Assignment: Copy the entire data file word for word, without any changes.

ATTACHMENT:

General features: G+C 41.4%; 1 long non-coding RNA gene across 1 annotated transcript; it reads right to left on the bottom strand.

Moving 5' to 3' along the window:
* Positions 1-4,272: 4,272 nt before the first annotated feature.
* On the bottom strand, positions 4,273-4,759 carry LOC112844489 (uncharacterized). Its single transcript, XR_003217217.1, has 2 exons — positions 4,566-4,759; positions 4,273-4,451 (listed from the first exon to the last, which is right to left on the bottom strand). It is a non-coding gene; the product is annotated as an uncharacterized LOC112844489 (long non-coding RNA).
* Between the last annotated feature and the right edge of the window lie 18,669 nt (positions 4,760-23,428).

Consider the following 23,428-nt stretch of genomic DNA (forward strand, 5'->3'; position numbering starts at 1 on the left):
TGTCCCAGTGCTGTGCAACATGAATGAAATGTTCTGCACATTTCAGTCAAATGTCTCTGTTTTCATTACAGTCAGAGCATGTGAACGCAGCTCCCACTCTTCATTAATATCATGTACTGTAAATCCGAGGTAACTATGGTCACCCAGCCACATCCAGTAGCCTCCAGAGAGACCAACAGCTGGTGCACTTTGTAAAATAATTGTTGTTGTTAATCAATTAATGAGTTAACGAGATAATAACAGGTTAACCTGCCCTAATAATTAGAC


General features: G+C 41.4%; 1 long non-coding RNA gene across 1 annotated transcript; it reads right to left on the bottom strand.

Moving 5' to 3' along the window:
* Positions 1-4,272: 4,272 nt before the first annotated feature.
* On the bottom strand, positions 4,273-4,759 carry LOC112844489 (uncharacterized). Its single transcript, XR_003217217.1, has 2 exons — positions 4,566-4,759; positions 4,273-4,451 (listed from the first exon to the last, which is right to left on the bottom strand). It is a non-coding gene; the product is annotated as an uncharacterized LOC112844489 (long non-coding RNA).
* Between the last annotated feature and the right edge of the window lie 18,669 nt (positions 4,760-23,428).

Consider the following 23,428-nt stretch of genomic DNA (forward strand, 5'->3'; position numbering starts at 1 on the left):
TGTCCCAGTGCTGTGCAACATGAATGAAATGTTCTGCACATTTCAGTCAAATGTCTCTGTTTTCATTACAGTCAGAGCATGTGAACGCAGCTCCCACTCTTCATTAATATCATGTACTGTAAATCCGAGGTAACTATGGTCACCCAGCCACATCCAGTAGCCTCCAGAGAGACCAACAGCTGGTGCACTTTGTAAAATAATTGTTGTTGTTAATCAATTAATGAGTTAACGAGATAATAACAGGTTAACCTGCCCTAATAATTAGAC